Proper Alzheimer's Treatment Means Mental Care Too

Anyone caring for an Alzheimer's patient knows this condition affects much more than just their memory. Alzheimer's patients exhibit angry outbursts, paranoia, restlessness, and even delusions. Knowing that, it's understandable why Alzheimer's treatment must include care for their mental health as well as their physical.

Sometimes just reminding the caregiver that the patient's behavior is part of the disease can go a long way toward helping them with proper Alzheimer's treatment. It's easy for a caregiver to get frustrated when the patient asks the same questions repeatedly, but they can remind themselves that it's not the patient's fault that they really don't remember that they just asked that question and just got an answer.

Part of the proper Alzheimer's treatment for the mental issues associated with the disease may also include making their environment as comfortable as possible. Alzheimer's patients often assume that someone is stealing from them if they can't easily find their checkbook or other papers. Putting those types of things out in the open and labeling it clearly can help with such problems. Arguing with them about any of these problems will not help Alzheimer's treatment, as the patients are not responding to logic or reason. This too is part of the disease and not something they're doing purposely.

It's thought that Alzheimer's treatment also does better when the patient is as physically healthy as possible. Although vitamins and exercise will not cure Alzheimer's, they can help the medications that a patient is taking to respond better. Regular exercise also helps with blood circulation which helps the brain to function and heal itself better overall. Like all other organs of the body, the brain needs a supply of fresh oxygen to keep itself healthy.

It's also helpful to remember that some patients respond well to their Alzheimer's treatment while others do not respond as well. Extra care and patience is needed on the part of caregivers when the patients exhibit extreme anger issues or outbursts. Some are even known to be so restless that they start to tear up papers and other objects, much like a puppy that's trapped indoors. These things can obviously try the patience of the caregiver. Anyone needing help with the Alzheimer's treatment for their particular patient should approach their doctor about their needs and ask for help; this can be readily available for both the physical care and the mental care of the patient as well.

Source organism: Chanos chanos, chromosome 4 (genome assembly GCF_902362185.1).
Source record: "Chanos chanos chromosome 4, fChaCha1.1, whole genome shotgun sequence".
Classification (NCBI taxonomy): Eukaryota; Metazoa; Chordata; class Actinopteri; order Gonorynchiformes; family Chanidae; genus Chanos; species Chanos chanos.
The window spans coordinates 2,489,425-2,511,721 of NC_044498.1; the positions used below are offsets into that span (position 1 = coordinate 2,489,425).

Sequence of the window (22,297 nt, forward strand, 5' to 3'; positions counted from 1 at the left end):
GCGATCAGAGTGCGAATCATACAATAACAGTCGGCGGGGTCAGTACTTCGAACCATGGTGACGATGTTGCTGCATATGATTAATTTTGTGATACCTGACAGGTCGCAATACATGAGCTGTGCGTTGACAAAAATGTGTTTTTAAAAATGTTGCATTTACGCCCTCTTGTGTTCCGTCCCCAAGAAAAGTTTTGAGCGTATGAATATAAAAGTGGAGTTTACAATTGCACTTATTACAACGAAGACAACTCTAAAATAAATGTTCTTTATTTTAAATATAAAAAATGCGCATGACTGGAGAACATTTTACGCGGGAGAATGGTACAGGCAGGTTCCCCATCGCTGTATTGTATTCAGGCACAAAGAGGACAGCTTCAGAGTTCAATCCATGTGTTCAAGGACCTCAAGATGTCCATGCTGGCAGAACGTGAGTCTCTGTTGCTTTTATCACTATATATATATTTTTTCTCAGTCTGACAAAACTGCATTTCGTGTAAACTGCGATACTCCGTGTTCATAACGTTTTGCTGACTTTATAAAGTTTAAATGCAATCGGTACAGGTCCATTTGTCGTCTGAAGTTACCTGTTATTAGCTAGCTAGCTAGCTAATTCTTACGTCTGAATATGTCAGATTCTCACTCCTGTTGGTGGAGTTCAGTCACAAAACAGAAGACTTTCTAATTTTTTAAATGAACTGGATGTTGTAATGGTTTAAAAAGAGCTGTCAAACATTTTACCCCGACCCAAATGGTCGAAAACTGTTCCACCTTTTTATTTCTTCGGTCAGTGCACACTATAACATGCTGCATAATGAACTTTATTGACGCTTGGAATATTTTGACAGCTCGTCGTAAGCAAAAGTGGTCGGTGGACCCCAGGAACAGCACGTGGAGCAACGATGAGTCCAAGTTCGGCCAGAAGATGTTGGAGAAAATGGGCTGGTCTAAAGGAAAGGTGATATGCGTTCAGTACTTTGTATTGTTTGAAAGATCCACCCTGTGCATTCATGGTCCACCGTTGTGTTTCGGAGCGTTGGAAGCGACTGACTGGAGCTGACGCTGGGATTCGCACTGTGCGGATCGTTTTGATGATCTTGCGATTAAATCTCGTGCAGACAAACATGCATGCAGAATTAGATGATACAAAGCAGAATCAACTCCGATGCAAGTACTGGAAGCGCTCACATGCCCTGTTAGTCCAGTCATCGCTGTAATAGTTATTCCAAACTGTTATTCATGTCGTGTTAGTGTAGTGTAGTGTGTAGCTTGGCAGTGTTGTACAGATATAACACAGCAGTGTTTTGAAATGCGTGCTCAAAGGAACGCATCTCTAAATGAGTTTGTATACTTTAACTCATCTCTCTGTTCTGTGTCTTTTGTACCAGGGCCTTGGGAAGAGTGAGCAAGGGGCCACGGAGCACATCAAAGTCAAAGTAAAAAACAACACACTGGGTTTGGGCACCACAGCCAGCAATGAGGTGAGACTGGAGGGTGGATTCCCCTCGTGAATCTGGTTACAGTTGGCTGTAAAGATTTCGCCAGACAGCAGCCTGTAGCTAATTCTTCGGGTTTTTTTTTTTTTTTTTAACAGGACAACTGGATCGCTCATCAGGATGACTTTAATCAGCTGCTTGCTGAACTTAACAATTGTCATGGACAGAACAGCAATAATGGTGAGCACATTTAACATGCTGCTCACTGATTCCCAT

Related Information and Products

Alzheimer's Association national site – information on Alzheimer's disease and dementia symptoms, diagnosis, stages, treatment, care and support resources.
Alzheimer's Association | Alzheimer's Disease & Dementia Help
You can help support your loved one with Alzheimer's by learning more about how the condition unfolds. The stages don't always fall into neat boxes, and the symptoms might vary -- but they can be ...
Alzheimer's Disease: The 7 Stages of the Disease
Alzheimer's disease (AD), also referred to simply as Alzheimer's, is a chronic neurodegenerative disease that usually starts slowly and gradually worsens over time. It is the cause of 60–70% of cases of dementia. The most common early symptom is difficulty in remembering recent events. As the disease advances, symptoms can include problems with language, disorientation (including easily ...